Spanish Bread is a popular ‘merienda’ or afternoon snack in the Philippines. It has nothing to do with the Spanish bread of Spain (Pan de Horno) except maybe that they share the same form (rolled) but the Filipino version of Spanish bread has a sweet buttery filling in it!
Spanish bread has been on my list, like forever, but I made it a priority, now that two lovely ladies have been asking for it! This is for you Espie and Belle!
Making the bread itself was no biggie. I read a lot of different recipes for Spanish bread and they all have the same ingredient for the bread, which is similar to Pandesal, so I just used my own recipe for that.
However, it took me four batches to finally get the filling right. That is, at least, my idea of what a Spanish bread filling should be. Sweet (but not overly sweet) and buttery with a bit of a texture to it and moist.
The first batch, I followed what most recipe online uses for a filling: simply mixing butter, sugar and bread crumbs together and spreading it to the dough before baking.
I am not sure if it is the kind of breadcrumbs I used, because they turned out having a dry filling. Maybe it absorbed too much of the butter? But then how come most of it oozed out into the pan while baking, which seems to be a common problem with all the online recipes I found (say the comments).
The second batch was almost the same, only with different measurements plus it adds powdered milk to it. The taste was good though.
The third batch, I only used butter and brown sugar. I also smeared some butter on the center of the dough before adding the filling mixture. The outcome…slightly moist filling(check) but there was no texture at all. Just a sticky syrup that also dries out once the Spanish bread gets cold. I recommend this recipe if you are eating them immediately after baking.
So after squeezing my brains out for some ideas, I decided to make an experiment. I cooked the filling!!! Yup, I cooked the filling before spreading it to the dough of my Spanish bread! It is an additional step you will not find in any of the other recipes online (believe me I read them all, or at least those I found). But, for me, it was a necessary step to have a moist, textured, no-oozing-while-baking filling!
The filling was brownish, not yellowish like ones I see on bakeries back home. I reckon that is from using butter (and brown sugar) instead of margarine. I would try the margarine version next time and give you an update!
Filipino Spanish Bread Recipe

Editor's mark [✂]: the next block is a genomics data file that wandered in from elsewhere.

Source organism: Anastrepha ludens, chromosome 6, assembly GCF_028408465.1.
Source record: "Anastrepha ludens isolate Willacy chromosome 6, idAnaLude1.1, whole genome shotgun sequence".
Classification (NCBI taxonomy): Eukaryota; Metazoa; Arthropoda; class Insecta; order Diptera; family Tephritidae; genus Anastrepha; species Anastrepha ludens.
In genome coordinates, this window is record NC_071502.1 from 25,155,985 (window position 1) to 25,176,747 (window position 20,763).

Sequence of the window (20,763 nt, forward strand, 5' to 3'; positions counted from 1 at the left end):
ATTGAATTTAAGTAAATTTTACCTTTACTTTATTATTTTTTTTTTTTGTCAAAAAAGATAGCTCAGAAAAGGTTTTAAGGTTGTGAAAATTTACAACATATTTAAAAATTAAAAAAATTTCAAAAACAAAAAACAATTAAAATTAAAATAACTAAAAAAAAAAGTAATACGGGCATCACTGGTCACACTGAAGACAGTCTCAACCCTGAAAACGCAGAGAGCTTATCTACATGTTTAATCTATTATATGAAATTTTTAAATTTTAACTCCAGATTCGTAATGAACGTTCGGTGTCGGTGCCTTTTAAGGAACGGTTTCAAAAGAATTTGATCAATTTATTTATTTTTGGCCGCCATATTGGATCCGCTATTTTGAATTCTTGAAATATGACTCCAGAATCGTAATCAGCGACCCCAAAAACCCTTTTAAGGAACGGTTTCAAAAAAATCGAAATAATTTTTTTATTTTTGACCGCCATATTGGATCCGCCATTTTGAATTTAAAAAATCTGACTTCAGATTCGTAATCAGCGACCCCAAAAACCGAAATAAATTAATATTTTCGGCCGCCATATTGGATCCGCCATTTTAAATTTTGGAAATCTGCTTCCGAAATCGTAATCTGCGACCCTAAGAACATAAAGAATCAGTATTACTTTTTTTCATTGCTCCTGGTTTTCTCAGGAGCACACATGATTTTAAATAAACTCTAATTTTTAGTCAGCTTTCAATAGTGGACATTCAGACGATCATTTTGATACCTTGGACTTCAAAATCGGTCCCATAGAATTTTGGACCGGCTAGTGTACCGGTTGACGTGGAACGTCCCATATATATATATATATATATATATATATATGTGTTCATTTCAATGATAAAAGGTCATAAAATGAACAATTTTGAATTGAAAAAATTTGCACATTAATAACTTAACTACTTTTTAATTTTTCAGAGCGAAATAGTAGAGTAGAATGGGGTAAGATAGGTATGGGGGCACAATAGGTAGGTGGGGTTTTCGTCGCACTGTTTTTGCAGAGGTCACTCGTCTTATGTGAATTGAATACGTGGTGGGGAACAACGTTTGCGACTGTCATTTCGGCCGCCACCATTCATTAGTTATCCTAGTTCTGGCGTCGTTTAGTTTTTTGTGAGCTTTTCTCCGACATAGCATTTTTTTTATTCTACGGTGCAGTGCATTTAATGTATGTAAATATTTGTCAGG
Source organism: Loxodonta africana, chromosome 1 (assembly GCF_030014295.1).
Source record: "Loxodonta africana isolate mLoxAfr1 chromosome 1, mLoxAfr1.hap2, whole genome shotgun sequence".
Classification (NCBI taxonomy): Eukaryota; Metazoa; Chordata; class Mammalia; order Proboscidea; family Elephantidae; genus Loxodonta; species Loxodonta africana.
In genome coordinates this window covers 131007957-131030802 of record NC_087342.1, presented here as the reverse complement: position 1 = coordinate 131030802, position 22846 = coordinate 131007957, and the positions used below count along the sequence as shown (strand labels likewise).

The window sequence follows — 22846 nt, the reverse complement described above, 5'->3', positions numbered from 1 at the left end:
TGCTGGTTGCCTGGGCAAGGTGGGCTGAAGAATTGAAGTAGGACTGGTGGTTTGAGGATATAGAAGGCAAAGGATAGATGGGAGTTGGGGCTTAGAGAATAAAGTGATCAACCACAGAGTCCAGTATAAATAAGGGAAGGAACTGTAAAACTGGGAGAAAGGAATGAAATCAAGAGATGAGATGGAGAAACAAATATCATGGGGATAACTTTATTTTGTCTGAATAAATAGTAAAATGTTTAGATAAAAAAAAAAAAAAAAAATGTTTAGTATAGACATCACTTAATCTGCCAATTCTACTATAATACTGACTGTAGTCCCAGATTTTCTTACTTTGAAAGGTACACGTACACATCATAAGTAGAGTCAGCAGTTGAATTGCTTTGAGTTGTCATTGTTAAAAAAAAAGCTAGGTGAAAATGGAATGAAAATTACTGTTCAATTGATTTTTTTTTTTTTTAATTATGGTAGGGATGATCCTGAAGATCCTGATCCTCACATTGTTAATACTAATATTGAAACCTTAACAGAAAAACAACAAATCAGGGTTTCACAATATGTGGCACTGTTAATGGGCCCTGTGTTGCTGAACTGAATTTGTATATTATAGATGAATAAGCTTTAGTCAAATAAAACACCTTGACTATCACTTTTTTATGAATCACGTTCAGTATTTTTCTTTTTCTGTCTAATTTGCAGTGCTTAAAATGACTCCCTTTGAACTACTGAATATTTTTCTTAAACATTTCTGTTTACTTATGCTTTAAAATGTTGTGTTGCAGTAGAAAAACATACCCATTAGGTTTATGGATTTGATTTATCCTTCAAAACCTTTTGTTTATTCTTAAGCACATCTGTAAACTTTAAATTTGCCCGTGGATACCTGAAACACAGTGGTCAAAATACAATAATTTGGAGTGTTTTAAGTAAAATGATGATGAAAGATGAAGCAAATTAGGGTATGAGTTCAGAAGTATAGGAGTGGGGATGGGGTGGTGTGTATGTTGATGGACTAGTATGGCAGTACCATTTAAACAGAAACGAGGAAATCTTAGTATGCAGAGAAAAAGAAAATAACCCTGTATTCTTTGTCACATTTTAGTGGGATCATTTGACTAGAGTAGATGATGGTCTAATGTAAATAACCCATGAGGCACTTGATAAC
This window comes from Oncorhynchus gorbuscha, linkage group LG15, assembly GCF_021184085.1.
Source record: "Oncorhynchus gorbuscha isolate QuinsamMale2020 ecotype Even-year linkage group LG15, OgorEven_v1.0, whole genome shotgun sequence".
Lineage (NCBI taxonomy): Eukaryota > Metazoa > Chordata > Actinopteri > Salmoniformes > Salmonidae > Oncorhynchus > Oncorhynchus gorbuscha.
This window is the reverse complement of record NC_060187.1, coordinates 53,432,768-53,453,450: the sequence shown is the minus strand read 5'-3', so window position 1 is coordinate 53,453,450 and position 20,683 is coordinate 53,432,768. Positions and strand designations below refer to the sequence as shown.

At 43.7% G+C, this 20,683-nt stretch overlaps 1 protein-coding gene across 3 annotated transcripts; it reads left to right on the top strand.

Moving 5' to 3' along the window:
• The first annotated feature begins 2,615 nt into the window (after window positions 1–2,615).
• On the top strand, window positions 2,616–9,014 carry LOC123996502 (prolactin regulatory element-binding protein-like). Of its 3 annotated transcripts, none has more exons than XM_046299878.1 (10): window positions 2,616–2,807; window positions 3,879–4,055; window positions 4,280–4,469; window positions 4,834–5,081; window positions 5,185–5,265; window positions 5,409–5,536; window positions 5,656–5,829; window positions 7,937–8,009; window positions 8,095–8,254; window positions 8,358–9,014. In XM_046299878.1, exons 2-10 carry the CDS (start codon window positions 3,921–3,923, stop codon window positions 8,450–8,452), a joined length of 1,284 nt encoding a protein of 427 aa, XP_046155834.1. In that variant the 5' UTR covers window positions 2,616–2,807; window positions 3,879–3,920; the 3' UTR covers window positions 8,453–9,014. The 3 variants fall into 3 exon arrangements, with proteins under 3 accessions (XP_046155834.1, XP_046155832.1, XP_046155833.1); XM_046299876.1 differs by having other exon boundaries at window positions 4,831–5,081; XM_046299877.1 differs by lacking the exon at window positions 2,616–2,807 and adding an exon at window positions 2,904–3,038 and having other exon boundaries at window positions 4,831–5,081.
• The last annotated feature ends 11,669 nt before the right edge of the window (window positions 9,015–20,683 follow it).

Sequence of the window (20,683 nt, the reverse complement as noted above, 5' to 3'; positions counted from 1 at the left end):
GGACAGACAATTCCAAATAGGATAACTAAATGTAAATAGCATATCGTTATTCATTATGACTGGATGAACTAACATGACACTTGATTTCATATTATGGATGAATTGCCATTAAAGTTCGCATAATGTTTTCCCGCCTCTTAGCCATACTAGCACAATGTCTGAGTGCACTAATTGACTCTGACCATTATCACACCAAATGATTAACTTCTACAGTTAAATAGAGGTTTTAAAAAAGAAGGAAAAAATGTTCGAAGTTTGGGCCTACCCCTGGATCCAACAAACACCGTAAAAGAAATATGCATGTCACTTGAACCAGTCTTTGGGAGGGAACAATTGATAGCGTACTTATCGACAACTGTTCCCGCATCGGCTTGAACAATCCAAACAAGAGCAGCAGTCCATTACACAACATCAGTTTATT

- 3 cups flour
- 1 1/2 teaspoons instant dry yeast
- 1/4 cup sugar
- 1 teaspoon salt
- 3/4 cup milk
- 3 tablespoons butter - or margarine, melted
- 1 egg
- 1/4 cup butter
- 2 teaspoons flour
- 1/2 cup bread crumbs
- 1/8 cup water or milk
- 1/2 cup brown sugar /white sugar
- 1/8 teaspoon salt
- butter - for brushing
- 2 tablespoon milk - or water
- 1/2 cup bread crumbs
In a big bowl, mix together flour and yeast. In a smaller bowl, combine sugar, salt, milk and margarine or butter. Warm liquids in the microwave for 1 minute on high power. Remove from microwave and add the egg and beat several times until well blended.
- Pour the liquid mixture over the flour mixture and fold until a dough forms. Knead the dough on a clean surface dusted with flour until it becomes smooth and elastic, about 5-10 minutes.
- Form the dough into a ball and place the dough in a greased bowl cover with a kitchen towel or plastic wrap and place it in a warm area and let it rise until it doubled in size. Depending how warm it is, could take 30 minutes to an hour.
Meanwhile, prepare the filling. In a saucepan over medium-low heat, melt butter. Add the flour and 1/4 cup bread flour and mix well. Once it starts to boil, add water or milk, sugar, salt and rest of breadcrumbs. Cook until it gets thick. Remove from heat and continue stirring until it forms paste-like texture.
- Punch down the dough and divide into 16 equal parts using a knife of dough slicer. Roll each piece into a long triangle (like a pizza slice). Brush the middle part with butter or margarine then spread filling on the surface leaving about a centimeter around the edges unfilled. Jelly-roll from the wider end towards the smaller end.
- Brush each rolled dough with milk or water then roll it on a plate of breadcrumbs and place on baking sheet lined with parchment paper: make sure that the end part sits at the bottom so it won't open up while baking. Cover with cloth or kitchen towel or cling wrap and let them rise for another 10-15 minutes. Remove cover before baking.
- Place the baking sheet on the middle rack and bake at 150°C for 20 minutes.
You may also use active dry yeast but it needs to be proofed first by dissolving it in lukewarm water or, in this case, in the milk with a tablespoon sugar (taken from the ingredients for dough)